Under federal law, marijuana and thus THC remains a schedule 1 substance with no accepted medical use. However, research indicates that THC also has medical benefits, which has led at least 35 states and Washington D.C. to legalize its medicinal use. Medical benefits include:

Many states have legalized marijuana to treat conditions ranging from anxiety to glaucoma. However, it's important to recognize that chemically, there is no distinction between recreational and medical marijuana, says Aaron Weiner, PhD, a licensed clinical psychologist and addictions specialist.

"In states that have both recreational and medicinal programs, the difference between the two generally only extends to the amount that can be purchased at one time, and how high the taxes are on the product," he says. "The cart is very much before the horse right now in terms of the medical marijuana industry."

Overall, THC is a safer compound than many other drugs like nicotine or opiates, Piomelli says.

"THC is really not a very dangerous substance when you look at it pharmacologically," Piomelli says. For example, it would take a massive dose of THC to cause an overdose, so realistically it's extremely unlikely that a person would overdose on THC, he says.

However, there are concerns about the long-term use of THC, particularly during the teen years. For example, frequent THC use can increase mental health issues, especially in people already at risk. Pregnant and nursing moms should also avoid cannabis because the effect on fetuses and babies hasn't been studied, Piomelli says.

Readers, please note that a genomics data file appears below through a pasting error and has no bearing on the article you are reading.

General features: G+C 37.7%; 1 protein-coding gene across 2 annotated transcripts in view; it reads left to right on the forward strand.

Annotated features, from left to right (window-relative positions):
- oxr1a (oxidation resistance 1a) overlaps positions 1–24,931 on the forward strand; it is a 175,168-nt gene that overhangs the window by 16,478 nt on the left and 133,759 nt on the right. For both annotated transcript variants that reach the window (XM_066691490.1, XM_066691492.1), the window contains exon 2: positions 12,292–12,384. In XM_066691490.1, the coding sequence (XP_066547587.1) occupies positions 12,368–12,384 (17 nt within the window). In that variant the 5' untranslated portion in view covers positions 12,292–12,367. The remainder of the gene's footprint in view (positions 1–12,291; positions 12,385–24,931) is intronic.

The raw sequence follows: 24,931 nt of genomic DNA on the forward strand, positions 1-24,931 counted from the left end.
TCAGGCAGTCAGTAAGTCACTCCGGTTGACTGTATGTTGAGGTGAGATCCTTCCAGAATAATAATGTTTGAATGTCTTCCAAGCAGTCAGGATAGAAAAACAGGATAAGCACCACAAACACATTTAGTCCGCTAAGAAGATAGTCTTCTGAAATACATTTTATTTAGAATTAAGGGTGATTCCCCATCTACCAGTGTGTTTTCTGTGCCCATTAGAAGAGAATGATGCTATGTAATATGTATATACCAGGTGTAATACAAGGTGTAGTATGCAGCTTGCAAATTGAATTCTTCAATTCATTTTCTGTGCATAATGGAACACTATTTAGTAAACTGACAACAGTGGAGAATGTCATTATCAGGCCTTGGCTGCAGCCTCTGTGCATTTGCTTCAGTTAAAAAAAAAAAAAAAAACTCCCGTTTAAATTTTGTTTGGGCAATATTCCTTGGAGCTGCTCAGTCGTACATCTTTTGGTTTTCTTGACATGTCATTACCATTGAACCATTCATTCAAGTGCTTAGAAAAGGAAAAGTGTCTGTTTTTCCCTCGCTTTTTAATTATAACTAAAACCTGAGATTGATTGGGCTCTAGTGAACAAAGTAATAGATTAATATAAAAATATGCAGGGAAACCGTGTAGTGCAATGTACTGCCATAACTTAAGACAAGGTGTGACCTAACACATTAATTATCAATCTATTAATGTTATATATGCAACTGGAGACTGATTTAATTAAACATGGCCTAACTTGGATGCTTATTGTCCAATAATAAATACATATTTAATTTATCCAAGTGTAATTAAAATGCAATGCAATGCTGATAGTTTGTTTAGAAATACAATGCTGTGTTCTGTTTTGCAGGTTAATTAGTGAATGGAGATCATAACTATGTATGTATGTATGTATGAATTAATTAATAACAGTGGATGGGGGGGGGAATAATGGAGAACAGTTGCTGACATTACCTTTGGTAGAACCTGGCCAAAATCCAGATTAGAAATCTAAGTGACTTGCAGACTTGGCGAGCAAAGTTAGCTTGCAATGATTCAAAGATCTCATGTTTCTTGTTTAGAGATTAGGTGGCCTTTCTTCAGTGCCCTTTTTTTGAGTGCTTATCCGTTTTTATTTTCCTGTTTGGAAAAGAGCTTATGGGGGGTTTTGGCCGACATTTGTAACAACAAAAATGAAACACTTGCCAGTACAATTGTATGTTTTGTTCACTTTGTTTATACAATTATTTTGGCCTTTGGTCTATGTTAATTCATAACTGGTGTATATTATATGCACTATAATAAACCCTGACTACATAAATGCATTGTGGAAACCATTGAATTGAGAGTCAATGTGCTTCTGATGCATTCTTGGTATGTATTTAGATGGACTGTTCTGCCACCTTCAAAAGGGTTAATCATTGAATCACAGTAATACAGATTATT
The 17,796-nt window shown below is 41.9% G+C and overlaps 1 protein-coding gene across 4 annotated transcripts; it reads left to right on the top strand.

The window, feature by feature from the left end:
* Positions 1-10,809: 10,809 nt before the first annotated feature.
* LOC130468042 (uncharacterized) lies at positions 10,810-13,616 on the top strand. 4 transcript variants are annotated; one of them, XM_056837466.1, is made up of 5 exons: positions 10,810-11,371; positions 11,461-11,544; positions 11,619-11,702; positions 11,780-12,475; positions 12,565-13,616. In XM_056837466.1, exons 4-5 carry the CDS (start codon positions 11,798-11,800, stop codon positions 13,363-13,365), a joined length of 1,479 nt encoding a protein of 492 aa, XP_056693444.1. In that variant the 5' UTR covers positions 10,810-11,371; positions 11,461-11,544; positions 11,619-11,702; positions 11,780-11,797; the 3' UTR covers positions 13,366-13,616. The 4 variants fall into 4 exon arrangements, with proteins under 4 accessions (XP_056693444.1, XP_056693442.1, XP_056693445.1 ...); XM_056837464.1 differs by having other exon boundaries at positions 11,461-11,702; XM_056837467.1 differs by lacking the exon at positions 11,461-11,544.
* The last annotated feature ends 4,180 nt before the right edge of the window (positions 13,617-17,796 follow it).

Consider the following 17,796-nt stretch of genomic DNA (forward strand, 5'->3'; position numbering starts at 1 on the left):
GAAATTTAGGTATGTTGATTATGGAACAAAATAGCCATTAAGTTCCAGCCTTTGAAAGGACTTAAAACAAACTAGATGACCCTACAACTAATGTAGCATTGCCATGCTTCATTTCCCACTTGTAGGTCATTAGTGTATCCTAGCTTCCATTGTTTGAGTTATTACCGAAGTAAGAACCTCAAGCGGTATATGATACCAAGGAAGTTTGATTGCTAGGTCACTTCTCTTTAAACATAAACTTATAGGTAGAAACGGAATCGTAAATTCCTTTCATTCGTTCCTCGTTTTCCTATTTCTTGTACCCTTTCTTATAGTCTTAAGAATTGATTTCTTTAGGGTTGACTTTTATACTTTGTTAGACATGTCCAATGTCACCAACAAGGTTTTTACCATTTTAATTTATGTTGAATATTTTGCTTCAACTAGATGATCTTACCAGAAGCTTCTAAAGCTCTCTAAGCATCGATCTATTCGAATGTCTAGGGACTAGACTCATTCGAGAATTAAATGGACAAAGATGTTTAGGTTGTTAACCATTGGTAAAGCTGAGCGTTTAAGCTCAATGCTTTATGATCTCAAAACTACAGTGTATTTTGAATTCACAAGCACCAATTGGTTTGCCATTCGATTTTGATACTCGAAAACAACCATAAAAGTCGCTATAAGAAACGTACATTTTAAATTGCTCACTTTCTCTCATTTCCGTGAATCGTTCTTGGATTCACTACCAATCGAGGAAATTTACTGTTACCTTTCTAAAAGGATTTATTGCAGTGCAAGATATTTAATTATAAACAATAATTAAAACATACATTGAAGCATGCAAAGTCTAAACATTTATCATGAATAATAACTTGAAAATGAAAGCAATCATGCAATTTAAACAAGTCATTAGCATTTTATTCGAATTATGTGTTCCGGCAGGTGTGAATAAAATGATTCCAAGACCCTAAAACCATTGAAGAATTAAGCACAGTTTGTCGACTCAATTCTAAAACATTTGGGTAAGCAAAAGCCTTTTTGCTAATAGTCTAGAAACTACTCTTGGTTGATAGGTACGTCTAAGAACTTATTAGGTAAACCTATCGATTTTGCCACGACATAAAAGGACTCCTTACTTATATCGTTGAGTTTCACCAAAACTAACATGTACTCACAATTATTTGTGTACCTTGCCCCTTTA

What is CBD?

CBD is the abbreviation for cannabidiol. CBD is present in all cannabis plants but more plentiful in hemp, rather than marijuana. Hemp has been legal federally since 2018, as is CBD as long as it's found in a product that contains less than 0.3% THC.

CBD can be taken as a tincture, gummy, or by other means, but is not generally smoked, which THC often is. Since CBD is a legal substance, its production and dosage are not regulated.

With CBD no effect has been demonstrated on the neurotransmitter dopamine, however, THC has been shown to impact dopamine levels, which may lend to its psychoactive effects. CBD has no psychoactive effects, Piomelli says.

The research on CBD is limited because for years researchers thought that it did not affect the body, according to Piomelli. However, there are potentially three scientifically recognized uses for CBD, he says. They are:

  • Anti-seizure uses. Epidiolex, a CBD oral solution, was approved in 2018 for the treatment of people older than two years who have two types of epilepsy. This is the only FDA-approved use of CBD.
  • Anti-anxiety uses. Research indicates that CBD may help alleviate anxiety, but more studies are needed to prove efficacy and safety, Piomelli says.
  • Antipsychotic uses. Scientists are researching the possibility that CBD could reduce psychosis, especially for people with schizophrenia.